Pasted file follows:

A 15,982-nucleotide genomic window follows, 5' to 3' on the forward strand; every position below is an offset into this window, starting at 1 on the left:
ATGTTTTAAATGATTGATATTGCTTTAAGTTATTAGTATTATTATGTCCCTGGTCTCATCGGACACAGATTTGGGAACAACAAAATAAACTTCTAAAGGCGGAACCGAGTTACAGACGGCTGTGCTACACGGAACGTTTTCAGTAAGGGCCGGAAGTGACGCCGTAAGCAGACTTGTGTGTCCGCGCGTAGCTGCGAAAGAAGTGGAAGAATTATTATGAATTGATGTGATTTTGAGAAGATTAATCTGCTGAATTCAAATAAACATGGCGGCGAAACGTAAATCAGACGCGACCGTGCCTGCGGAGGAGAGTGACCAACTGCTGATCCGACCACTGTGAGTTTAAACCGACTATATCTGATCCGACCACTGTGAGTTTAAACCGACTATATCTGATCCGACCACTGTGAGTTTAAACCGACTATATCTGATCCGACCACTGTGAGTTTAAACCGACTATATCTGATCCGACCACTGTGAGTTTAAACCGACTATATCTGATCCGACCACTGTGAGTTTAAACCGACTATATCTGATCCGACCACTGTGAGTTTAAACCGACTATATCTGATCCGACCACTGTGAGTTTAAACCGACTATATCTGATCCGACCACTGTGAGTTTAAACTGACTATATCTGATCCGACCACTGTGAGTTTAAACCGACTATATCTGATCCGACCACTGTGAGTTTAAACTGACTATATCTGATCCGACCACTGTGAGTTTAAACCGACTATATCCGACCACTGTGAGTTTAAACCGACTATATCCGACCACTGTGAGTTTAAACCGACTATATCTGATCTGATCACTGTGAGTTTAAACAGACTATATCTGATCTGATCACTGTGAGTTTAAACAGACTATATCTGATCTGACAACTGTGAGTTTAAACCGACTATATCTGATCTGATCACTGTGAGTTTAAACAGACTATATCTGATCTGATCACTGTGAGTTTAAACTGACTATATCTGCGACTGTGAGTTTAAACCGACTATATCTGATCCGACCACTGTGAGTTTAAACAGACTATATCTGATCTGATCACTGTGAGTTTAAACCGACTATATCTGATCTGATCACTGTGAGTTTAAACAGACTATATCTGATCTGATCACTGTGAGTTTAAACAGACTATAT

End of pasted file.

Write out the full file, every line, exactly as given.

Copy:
A 15,982-nucleotide genomic window follows, 5' to 3' on the forward strand; every position below is an offset into this window, starting at 1 on the left:
ATGTTTTAAATGATTGATATTGCTTTAAGTTATTAGTATTATTATGTCCCTGGTCTCATCGGACACAGATTTGGGAACAACAAAATAAACTTCTAAAGGCGGAACCGAGTTACAGACGGCTGTGCTACACGGAACGTTTTCAGTAAGGGCCGGAAGTGACGCCGTAAGCAGACTTGTGTGTCCGCGCGTAGCTGCGAAAGAAGTGGAAGAATTATTATGAATTGATGTGATTTTGAGAAGATTAATCTGCTGAATTCAAATAAACATGGCGGCGAAACGTAAATCAGACGCGACCGTGCCTGCGGAGGAGAGTGACCAACTGCTGATCCGACCACTGTGAGTTTAAACCGACTATATCTGATCCGACCACTGTGAGTTTAAACCGACTATATCTGATCCGACCACTGTGAGTTTAAACCGACTATATCTGATCCGACCACTGTGAGTTTAAACCGACTATATCTGATCCGACCACTGTGAGTTTAAACCGACTATATCTGATCCGACCACTGTGAGTTTAAACCGACTATATCTGATCCGACCACTGTGAGTTTAAACCGACTATATCTGATCCGACCACTGTGAGTTTAAACCGACTATATCTGATCCGACCACTGTGAGTTTAAACTGACTATATCTGATCCGACCACTGTGAGTTTAAACCGACTATATCTGATCCGACCACTGTGAGTTTAAACTGACTATATCTGATCCGACCACTGTGAGTTTAAACCGACTATATCCGACCACTGTGAGTTTAAACCGACTATATCCGACCACTGTGAGTTTAAACCGACTATATCTGATCTGATCACTGTGAGTTTAAACAGACTATATCTGATCTGATCACTGTGAGTTTAAACAGACTATATCTGATCTGACAACTGTGAGTTTAAACCGACTATATCTGATCTGATCACTGTGAGTTTAAACAGACTATATCTGATCTGATCACTGTGAGTTTAAACTGACTATATCTGCGACTGTGAGTTTAAACCGACTATATCTGATCCGACCACTGTGAGTTTAAACAGACTATATCTGATCTGATCACTGTGAGTTTAAACCGACTATATCTGATCTGATCACTGTGAGTTTAAACAGACTATATCTGATCTGATCACTGTGAGTTTAAACAGACTATAT